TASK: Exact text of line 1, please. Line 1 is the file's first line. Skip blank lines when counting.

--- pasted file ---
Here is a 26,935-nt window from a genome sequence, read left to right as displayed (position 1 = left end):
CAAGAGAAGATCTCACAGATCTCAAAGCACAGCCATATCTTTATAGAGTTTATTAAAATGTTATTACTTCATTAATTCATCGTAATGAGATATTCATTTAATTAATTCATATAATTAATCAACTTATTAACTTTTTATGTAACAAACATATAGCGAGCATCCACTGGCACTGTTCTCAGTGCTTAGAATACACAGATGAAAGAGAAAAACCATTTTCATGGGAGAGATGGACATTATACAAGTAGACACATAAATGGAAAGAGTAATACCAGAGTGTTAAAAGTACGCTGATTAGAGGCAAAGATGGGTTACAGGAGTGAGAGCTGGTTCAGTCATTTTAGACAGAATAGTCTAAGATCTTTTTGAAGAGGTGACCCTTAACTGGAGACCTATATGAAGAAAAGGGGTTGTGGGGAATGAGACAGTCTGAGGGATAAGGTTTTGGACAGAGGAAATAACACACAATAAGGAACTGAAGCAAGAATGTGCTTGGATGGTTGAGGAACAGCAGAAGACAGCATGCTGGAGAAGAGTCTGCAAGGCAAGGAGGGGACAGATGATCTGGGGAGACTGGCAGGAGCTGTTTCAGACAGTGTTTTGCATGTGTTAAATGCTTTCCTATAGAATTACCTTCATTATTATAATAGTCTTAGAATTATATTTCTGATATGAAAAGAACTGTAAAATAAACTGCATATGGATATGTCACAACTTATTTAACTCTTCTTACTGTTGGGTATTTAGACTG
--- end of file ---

Here is a 26,935-nt window from a genome sequence, read left to right as displayed (position 1 = left end):